How to Sell a Creative Idea

by Sally Hogshead

presentation

We’ve all had that cringe-worthy boardroom feeling. Your heart is pounding. Your palms are clammy. Your mouth is dry. It’s time to pitch your big idea, and you need the rest of the team (or at even higher stakes, a client) to get on board. In a stagnant or competitive environment, innovative ideas are the best path to growth. Yet, because these new paths are unfamiliar and untraditional, they can be perceived as being too “risky.”

To combat the inevitable haters and naysayers, I’ve listed a couple of go-to strategies to help your biggest, baddest ideas succeed.

  1. Paint a very clear picture in your audience’s mind.
    If your goal is to land a major account with a long-term relationship, how can you help everyone else visualize that specific goal? For instance, instead of promising an improvement in growth or profits, can you spell it out more explicitly? Can you create a clear image of what the future could look like a year from now? What does the company look like? What does the staffing and customer list look like? How about showing what your sales figures might look like in the year 2020?
  2. Build the most rational possible argument.
    The biggest mistake I see is selling an untraditional idea with intangible evidence and ephemeral claims. Abstractions like “word-of-mouth” aren’t enough by themselves. By removing as many variables as possible, and eliminating unknowns, you demonstrate control. Surround your idea with as much information as possible, including timelines, anticipated costs and potential partners. Hypothetical is OK at this stage, but be as specific as possible. “But look how cool it is!” isn’t a strategy.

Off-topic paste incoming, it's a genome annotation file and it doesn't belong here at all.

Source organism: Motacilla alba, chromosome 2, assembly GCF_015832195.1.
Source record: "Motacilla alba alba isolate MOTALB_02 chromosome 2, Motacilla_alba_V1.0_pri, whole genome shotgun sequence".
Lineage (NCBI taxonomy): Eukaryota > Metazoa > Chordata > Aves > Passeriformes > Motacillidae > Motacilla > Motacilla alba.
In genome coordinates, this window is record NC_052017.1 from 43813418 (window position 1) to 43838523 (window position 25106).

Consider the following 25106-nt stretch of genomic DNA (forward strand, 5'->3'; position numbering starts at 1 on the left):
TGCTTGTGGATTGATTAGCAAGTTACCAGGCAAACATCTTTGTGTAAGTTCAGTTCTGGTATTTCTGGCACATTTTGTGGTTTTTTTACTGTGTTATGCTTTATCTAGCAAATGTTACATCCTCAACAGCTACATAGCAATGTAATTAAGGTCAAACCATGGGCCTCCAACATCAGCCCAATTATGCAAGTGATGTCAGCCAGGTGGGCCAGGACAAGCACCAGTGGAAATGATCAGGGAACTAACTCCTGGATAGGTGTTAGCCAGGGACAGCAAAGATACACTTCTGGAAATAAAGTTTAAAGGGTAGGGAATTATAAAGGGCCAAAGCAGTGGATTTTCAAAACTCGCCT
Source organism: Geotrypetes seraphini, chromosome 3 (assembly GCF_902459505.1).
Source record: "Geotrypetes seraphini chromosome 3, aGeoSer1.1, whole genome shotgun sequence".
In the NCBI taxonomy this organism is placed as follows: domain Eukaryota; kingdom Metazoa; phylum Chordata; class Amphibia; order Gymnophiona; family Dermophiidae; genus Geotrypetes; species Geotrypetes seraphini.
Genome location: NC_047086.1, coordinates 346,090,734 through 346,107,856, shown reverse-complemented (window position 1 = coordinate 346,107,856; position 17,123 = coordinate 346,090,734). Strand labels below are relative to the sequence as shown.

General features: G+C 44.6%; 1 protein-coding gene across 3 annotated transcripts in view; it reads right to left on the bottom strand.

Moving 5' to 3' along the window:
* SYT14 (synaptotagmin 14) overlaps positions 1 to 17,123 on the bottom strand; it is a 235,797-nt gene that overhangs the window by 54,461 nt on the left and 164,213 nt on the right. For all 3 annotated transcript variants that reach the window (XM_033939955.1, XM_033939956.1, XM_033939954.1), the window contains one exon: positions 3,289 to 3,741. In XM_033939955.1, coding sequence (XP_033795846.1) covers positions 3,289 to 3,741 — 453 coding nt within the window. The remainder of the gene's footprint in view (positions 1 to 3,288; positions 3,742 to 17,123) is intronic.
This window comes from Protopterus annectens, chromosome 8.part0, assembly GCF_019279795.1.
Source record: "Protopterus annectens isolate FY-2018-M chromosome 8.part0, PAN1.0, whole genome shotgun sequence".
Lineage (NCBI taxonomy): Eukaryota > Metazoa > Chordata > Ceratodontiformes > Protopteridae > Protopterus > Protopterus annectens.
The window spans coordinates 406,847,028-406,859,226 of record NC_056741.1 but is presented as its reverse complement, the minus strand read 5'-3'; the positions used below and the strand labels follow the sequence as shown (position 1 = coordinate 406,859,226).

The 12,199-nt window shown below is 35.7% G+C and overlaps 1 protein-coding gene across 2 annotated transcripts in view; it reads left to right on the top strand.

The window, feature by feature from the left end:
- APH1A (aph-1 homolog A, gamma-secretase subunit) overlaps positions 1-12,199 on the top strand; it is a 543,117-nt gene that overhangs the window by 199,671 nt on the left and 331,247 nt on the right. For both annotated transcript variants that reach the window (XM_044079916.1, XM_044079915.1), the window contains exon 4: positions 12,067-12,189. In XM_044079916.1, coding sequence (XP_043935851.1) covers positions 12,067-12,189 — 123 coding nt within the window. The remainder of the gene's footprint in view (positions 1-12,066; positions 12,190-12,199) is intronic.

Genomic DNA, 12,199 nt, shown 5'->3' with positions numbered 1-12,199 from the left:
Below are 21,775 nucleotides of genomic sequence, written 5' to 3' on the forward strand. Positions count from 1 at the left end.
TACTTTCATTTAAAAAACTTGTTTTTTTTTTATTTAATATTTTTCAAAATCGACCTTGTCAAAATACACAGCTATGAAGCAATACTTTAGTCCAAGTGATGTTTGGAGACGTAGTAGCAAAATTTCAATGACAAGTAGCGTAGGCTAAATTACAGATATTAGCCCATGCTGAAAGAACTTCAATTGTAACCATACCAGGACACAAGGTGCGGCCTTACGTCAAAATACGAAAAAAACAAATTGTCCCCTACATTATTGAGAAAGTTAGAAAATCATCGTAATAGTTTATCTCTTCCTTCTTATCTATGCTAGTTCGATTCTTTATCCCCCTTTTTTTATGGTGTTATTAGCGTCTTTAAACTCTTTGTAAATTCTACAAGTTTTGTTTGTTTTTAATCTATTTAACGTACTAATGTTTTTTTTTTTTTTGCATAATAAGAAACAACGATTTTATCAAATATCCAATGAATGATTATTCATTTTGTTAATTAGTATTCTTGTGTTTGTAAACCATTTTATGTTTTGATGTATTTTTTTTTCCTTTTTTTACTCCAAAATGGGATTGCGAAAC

3. Show how you’ve succeeded in a parallel situation.
    Substantiate your ideas with case studies. Build evidence and create parallels. Ideally, this validation will come from your own experience or your business.
  4. Pinpoint risks that parallel your customer’s behavior.
    Demonstrate how bigger trends (such as the aging of the population,  the rise of tech expenses or increased risk in urban areas) substantiate your point. Then, demonstrate how your proposal tracks alongside these bigger trends.
  5. Help your audience “sell up.”
    Often, the person you’re presenting to will have to get buy-in from someone else in the decision-making process. Help them do this by giving them the tools to sell it. When assembling a presentation, make sure it can stand on its own without you, so the person you’re selling to has the tools to defend it to other decision makers.

Today, the opposite of risk isn’t security. The opposite of risk is getting run over by a big truck filled with the shipment of status quo, while you dawdle in the middle of the road hesitating on a game-winning strategy. When does that risk start paying off? Tell us about your riskiest proposal, and how you tapped in to your Triggers to get your team on board.

This post originally appeared on HowToFascinate.com.


sallySally Hogshead is a Speakers Hall of Fame member, international author and the world’s leading expert on fascination. Over the past decade, her team has uncovered surprising trends about why certain people and companies succeed. Today, she teaches how to communicate and captivate in a world with a 9-second attention span.  Follow Sally on Twitter @SallyHogshead.